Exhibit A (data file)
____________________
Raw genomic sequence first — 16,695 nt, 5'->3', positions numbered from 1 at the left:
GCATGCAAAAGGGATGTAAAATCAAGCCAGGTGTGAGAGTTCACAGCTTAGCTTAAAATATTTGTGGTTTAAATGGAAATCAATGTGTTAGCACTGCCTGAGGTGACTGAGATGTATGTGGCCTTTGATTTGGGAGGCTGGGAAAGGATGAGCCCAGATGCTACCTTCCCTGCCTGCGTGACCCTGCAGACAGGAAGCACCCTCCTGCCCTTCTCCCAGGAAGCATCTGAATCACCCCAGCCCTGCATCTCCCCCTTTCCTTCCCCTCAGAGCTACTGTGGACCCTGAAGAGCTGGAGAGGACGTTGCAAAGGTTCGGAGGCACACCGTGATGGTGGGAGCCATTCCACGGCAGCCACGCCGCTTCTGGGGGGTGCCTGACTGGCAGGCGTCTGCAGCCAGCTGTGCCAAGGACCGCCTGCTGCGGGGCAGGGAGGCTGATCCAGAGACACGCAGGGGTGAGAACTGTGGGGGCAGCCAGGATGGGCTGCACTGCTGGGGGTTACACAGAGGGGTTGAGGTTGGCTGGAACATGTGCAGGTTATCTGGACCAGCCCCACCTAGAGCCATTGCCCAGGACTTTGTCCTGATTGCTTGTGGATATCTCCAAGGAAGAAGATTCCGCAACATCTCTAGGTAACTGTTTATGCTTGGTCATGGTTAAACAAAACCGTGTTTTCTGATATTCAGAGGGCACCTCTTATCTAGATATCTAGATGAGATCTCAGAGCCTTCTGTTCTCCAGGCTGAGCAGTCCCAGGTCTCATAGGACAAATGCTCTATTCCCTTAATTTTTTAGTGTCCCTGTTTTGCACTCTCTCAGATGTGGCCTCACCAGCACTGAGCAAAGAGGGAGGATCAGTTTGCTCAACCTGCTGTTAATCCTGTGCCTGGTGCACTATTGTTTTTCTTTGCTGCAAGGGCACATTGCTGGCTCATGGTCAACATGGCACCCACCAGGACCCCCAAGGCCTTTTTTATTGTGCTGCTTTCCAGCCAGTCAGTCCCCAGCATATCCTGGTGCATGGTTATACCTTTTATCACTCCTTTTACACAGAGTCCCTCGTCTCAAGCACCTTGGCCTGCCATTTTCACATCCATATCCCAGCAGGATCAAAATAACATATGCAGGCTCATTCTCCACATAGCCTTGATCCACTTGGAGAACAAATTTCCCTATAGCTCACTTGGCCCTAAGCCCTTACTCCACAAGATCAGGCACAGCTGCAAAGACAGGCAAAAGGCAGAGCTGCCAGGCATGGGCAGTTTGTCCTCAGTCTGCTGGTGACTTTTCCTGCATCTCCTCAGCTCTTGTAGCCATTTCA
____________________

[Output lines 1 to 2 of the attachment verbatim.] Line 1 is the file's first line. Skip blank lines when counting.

Raw genomic sequence first — 16,695 nt, 5'->3', positions numbered from 1 at the left:
GCATGCAAAAGGGATGTAAAATCAAGCCAGGTGTGAGAGTTCACAGCTTAGCTTAAAATATTTGTGGTTTAAATGGAAATCAATGTGTTAGCACTGCCTGAGGTGACTGAGATGTATGTGGCCTTTGATTTGGGAGGCTGGGAAAGGATGAGCCCAGATGCTACCTTCCCTGCCTGCGTGACCCTGCAGACAGGAAGCACCCTCCTGCCCTTCTCCCAGGAAGCATCTGAATCACCCCAGCCCTGCATCTCCCCCTTTCCTTCCCCTCAGAGCTACTGTGGACCCTGAAGAGCTGGAGAGGACGTTGCAAAGGTTCGGAGGCACACCGTGATGGTGGGAGCCATTCCACGGCAGCCACGCCGCTTCTGGGGGGTGCCTGACTGGCAGGCGTCTGCAGCCAGCTGTGCCAAGGACCGCCTGCTGCGGGGCAGGGAGGCTGATCCAGAGACACGCAGGGGTGAGAACTGTGGGGGCAGCCAGGATGGGCTGCACTGCTGGGGGTTACACAGAGGGGTTGAGGTTGGCTGGAACATGTGCAGGTTATCTGGACCAGCCCCACCTAGAGCCATTGCCCAGGACTTTGTCCTGATTGCTTGTGGATATCTCCAAGGAAGAAGATTCCGCAACATCTCTAGGTAACTGTTTATGCTTGGTCATGGTTAAACAAAACCGTGTTTTCTGATATTCAGAGGGCACCTCTTATCTAGATATCTAGATGAGATCTCAGAGCCTTCTGTTCTCCAGGCTGAGCAGTCCCAGGTCTCATAGGACAAATGCTCTATTCCCTTAATTTTTTAGTGTCCCTGTTTTGCACTCTCTCAGATGTGGCCTCACCAGCACTGAGCAAAGAGGGAGGATCAGTTTGCTCAACCTGCTGTTAATCCTGTGCCTGGTGCACTATTGTTTTTCTTTGCTGCAAGGGCACATTGCTGGCTCATGGTCAACATGGCACCCACCAGGACCCCCAAGGCCTTTTTTATTGTGCTGCTTTCCAGCCAGTCAGTCCCCAGCATATCCTGGTGCATGGTTATACCTTTTATCACTCCTTTTACACAGAGTCCCTCGTCTCAAGCACCTTGGCCTGCCATTTTCACATCCATATCCCAGCAGGATCAAAATAACATATGCAGGCTCATTCTCCACATAGCCTTGATCCACTTGGAGAACAAATTTCCCTATAGCTCACTTGGCCCTAAGCCCTTACTCCACAAGATCAGGCACAGCTGCAAAGACAGGCAAAAGGCAGAGCTGCCAGGCATGGGCAGTTTGTCCTCAGTCTGCTGGTGACTTTTCCTGCATCTCCTCAGCTCTTGTAGCCATTTCA